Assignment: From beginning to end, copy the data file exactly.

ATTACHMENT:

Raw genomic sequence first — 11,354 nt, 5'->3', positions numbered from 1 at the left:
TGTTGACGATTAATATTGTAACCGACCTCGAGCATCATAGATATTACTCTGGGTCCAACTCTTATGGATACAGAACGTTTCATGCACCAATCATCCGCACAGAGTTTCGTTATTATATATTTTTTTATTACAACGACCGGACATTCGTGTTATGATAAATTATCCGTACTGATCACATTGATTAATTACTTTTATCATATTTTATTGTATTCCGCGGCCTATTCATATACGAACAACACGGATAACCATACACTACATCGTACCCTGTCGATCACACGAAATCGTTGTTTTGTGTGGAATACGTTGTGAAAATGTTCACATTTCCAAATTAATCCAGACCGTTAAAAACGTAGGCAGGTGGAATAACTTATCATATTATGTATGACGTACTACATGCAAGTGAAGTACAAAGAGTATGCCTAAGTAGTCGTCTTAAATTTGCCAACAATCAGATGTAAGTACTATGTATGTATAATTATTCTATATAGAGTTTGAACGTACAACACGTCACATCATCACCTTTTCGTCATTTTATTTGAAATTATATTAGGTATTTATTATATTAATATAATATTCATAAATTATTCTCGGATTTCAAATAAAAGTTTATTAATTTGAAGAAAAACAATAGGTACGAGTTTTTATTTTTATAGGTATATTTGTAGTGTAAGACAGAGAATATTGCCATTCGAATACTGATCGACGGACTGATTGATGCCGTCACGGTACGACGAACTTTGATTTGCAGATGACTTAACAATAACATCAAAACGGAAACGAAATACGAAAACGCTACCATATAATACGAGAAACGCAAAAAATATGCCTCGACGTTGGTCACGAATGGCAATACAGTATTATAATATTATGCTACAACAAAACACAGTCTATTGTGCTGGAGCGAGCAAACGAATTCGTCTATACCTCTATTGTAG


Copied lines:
Raw genomic sequence first — 11,354 nt, 5'->3', positions numbered from 1 at the left:
TGTTGACGATTAATATTGTAACCGACCTCGAGCATCATAGATATTACTCTGGGTCCAACTCTTATGGATACAGAACGTTTCATGCACCAATCATCCGCACAGAGTTTCGTTATTATATATTTTTTTATTACAACGACCGGACATTCGTGTTATGATAAATTATCCGTACTGATCACATTGATTAATTACTTTTATCATATTTTATTGTATTCCGCGGCCTATTCATATACGAACAACACGGATAACCATACACTACATCGTACCCTGTCGATCACACGAAATCGTTGTTTTGTGTGGAATACGTTGTGAAAATGTTCACATTTCCAAATTAATCCAGACCGTTAAAAACGTAGGCAGGTGGAATAACTTATCATATTATGTATGACGTACTACATGCAAGTGAAGTACAAAGAGTATGCCTAAGTAGTCGTCTTAAATTTGCCAACAATCAGATGTAAGTACTATGTATGTATAATTATTCTATATAGAGTTTGAACGTACAACACGTCACATCATCACCTTTTCGTCATTTTATTTGAAATTATATTAGGTATTTATTATATTAATATAATATTCATAAATTATTCTCGGATTTCAAATAAAAGTTTATTAATTTGAAGAAAAACAATAGGTACGAGTTTTTATTTTTATAGGTATATTTGTAGTGTAAGACAGAGAATATTGCCATTCGAATACTGATCGACGGACTGATTGATGCCGTCACGGTACGACGAACTTTGATTTGCAGATGACTTAACAATAACATCAAAACGGAAACGAAATACGAAAACGCTACCATATAATACGAGAAACGCAAAAAATATGCCTCGACGTTGGTCACGAATGGCAATACAGTATTATAATATTATGCTACAACAAAACACAGTCTATTGTGCTGGAGCGAGCAAACGAATTCGTCTATACCTCTATTGTAG